2.5. Data and Specimen Collection Technique
Data collection tool was used to capture socio-demographic characteristics from study participants. Sputum samples (spot and early morning samples) were obtained from each participant, direct sputum smears were made by selecting the cheesy like, necrotic particles (abnormal portions), smears were air dried, fixed using absolute methanol for two minutes and then stained by using hot Ziehl-Neelsen technique  and the examined using light microscopy for presence or absence of Acid Fast Bacilli and findings recorded.
2.6. Data Analysis
Data collected was entered into MS Excel spreadsheets; Cross-checking and data cleaning was done. Statistical Package of Social Sciences was used for descriptive data analysis and outputs in form of charts, and tables presented. The prevalence was calculated as the number of individuals with TB divided by the total number of participants (n = 238) multiplied by 100 using 95% confidence interval.
2.7. Ethical Consideration
Clearance was sought from Faculty Research Ethics Committee (FREC) of Mbarara University of Science and Technology, Oral and formal informed consent was obtained from the patients prior to enrolment and confidentiality was assured.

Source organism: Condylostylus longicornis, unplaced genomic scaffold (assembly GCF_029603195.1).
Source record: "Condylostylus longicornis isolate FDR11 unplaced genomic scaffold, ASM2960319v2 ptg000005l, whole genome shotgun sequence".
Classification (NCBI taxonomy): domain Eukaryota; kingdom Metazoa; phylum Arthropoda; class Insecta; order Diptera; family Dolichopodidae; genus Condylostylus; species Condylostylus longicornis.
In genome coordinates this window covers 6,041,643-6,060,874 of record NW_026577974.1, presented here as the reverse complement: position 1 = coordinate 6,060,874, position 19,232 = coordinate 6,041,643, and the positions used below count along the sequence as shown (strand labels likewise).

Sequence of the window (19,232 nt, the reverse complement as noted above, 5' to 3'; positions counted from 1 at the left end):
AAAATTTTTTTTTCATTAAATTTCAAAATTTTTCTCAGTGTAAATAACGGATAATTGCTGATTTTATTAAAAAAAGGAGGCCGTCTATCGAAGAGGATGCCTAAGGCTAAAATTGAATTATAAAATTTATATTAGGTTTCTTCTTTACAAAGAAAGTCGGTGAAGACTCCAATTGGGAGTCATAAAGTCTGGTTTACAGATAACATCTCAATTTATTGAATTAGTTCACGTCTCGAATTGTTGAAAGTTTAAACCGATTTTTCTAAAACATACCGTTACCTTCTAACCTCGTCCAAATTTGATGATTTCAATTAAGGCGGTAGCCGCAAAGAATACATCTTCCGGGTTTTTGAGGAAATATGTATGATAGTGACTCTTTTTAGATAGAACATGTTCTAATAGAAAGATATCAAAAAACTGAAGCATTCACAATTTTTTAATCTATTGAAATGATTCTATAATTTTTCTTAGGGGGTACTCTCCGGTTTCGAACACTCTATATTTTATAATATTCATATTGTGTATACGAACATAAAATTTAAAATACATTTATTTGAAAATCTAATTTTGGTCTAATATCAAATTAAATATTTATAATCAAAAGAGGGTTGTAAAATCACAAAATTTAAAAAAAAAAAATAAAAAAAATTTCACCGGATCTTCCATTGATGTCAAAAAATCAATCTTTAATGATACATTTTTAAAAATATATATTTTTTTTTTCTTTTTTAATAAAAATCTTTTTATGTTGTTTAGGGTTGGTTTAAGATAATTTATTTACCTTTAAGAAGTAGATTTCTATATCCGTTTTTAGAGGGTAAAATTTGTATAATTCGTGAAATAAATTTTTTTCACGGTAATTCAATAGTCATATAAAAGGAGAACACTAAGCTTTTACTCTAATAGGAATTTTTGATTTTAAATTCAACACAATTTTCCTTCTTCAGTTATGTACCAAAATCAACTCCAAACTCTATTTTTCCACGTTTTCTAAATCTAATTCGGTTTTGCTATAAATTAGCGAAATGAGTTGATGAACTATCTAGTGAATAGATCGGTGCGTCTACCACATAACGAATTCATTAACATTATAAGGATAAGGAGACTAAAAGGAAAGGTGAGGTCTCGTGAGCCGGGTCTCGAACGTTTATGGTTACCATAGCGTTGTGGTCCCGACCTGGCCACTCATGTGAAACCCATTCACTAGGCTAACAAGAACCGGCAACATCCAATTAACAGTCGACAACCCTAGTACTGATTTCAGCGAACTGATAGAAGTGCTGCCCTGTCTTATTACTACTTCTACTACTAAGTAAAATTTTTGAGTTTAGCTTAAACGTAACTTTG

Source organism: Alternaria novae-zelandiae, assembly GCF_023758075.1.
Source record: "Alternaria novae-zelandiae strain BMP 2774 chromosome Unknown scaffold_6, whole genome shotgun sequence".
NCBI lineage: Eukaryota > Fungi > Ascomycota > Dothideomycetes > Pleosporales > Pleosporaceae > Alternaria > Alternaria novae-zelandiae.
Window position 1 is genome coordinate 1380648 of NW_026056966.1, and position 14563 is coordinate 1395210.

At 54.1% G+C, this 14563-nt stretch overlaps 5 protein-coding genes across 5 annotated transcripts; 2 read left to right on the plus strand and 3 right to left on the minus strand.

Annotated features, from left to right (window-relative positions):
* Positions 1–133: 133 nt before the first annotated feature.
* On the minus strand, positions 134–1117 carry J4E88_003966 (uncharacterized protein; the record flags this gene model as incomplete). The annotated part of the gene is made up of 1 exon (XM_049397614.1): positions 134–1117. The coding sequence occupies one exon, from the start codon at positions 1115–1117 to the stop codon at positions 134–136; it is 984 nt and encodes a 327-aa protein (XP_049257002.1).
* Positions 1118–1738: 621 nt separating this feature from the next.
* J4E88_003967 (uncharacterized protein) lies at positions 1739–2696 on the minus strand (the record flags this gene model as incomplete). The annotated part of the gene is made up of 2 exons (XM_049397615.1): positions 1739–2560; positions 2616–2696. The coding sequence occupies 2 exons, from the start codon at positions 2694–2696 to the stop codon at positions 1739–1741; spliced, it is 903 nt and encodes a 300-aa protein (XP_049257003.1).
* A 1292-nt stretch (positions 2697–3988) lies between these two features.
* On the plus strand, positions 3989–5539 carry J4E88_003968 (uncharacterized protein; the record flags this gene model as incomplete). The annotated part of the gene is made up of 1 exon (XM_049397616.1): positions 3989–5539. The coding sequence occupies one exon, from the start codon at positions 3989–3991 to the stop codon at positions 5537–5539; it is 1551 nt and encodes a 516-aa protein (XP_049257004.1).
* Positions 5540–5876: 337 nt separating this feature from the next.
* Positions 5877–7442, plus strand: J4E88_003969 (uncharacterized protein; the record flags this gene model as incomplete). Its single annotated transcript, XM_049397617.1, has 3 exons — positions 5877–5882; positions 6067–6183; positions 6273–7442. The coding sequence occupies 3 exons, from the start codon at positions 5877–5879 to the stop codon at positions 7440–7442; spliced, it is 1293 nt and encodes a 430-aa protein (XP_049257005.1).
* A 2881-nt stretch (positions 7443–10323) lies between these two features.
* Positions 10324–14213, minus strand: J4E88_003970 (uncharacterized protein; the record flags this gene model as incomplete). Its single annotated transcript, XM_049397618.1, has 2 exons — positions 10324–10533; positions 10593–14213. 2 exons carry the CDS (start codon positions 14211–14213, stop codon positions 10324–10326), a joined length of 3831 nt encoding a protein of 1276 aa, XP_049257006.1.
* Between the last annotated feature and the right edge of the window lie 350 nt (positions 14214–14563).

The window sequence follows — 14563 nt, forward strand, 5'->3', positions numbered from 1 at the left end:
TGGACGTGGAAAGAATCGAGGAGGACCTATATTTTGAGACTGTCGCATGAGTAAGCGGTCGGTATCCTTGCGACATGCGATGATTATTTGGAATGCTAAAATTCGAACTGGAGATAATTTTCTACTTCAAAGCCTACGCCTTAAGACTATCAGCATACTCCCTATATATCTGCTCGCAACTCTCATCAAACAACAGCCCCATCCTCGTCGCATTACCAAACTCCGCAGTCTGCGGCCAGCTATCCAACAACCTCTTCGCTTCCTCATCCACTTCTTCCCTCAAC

A total of 238 HIV/AIDS patients were recruited and screened for pulmonary TB using sputum samples. The prevalence was found to be 5.9% and age-related prevalence was highest in 26 - 35 age group and majority of participants were females contributing 65.6% (156/238) of the sample size.
3.1. Baseline Characteristics of the Study Participants
Data collection guide was used to capture baseline characteristics (Age and Gender) of study participants. Of the 238 study participants who participated in the study, females were 65.6% (156/238) and males were 34.4% (82/238) as shown in Table 1 below.
3.2. Laboratory Findings
Sputum samples were processed and examined for the presence or absence of AFB and the findings are shown in Table 2 below.